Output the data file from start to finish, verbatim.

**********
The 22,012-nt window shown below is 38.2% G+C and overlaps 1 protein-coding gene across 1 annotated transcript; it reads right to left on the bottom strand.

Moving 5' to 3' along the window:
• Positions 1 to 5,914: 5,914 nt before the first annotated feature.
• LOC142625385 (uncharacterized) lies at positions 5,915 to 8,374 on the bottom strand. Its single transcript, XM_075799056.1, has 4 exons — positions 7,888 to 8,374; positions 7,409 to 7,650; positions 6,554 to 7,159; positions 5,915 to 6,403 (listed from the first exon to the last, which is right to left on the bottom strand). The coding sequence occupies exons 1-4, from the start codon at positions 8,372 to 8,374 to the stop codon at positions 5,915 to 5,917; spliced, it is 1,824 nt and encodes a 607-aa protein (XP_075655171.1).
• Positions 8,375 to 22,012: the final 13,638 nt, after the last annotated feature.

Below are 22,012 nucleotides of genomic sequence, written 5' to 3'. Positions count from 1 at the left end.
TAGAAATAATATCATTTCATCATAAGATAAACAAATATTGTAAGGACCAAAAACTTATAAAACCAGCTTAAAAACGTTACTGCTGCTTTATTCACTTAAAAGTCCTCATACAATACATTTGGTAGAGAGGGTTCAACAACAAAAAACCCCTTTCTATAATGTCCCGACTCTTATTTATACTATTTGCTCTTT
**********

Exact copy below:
The 22,012-nt window shown below is 38.2% G+C and overlaps 1 protein-coding gene across 1 annotated transcript; it reads right to left on the bottom strand.

Moving 5' to 3' along the window:
• Positions 1 to 5,914: 5,914 nt before the first annotated feature.
• LOC142625385 (uncharacterized) lies at positions 5,915 to 8,374 on the bottom strand. Its single transcript, XM_075799056.1, has 4 exons — positions 7,888 to 8,374; positions 7,409 to 7,650; positions 6,554 to 7,159; positions 5,915 to 6,403 (listed from the first exon to the last, which is right to left on the bottom strand). The coding sequence occupies exons 1-4, from the start codon at positions 8,372 to 8,374 to the stop codon at positions 5,915 to 5,917; spliced, it is 1,824 nt and encodes a 607-aa protein (XP_075655171.1).
• Positions 8,375 to 22,012: the final 13,638 nt, after the last annotated feature.

Below are 22,012 nucleotides of genomic sequence, written 5' to 3'. Positions count from 1 at the left end.
TAGAAATAATATCATTTCATCATAAGATAAACAAATATTGTAAGGACCAAAAACTTATAAAACCAGCTTAAAAACGTTACTGCTGCTTTATTCACTTAAAAGTCCTCATACAATACATTTGGTAGAGAGGGTTCAACAACAAAAAACCCCTTTCTATAATGTCCCGACTCTTATTTATACTATTTGCTCTTT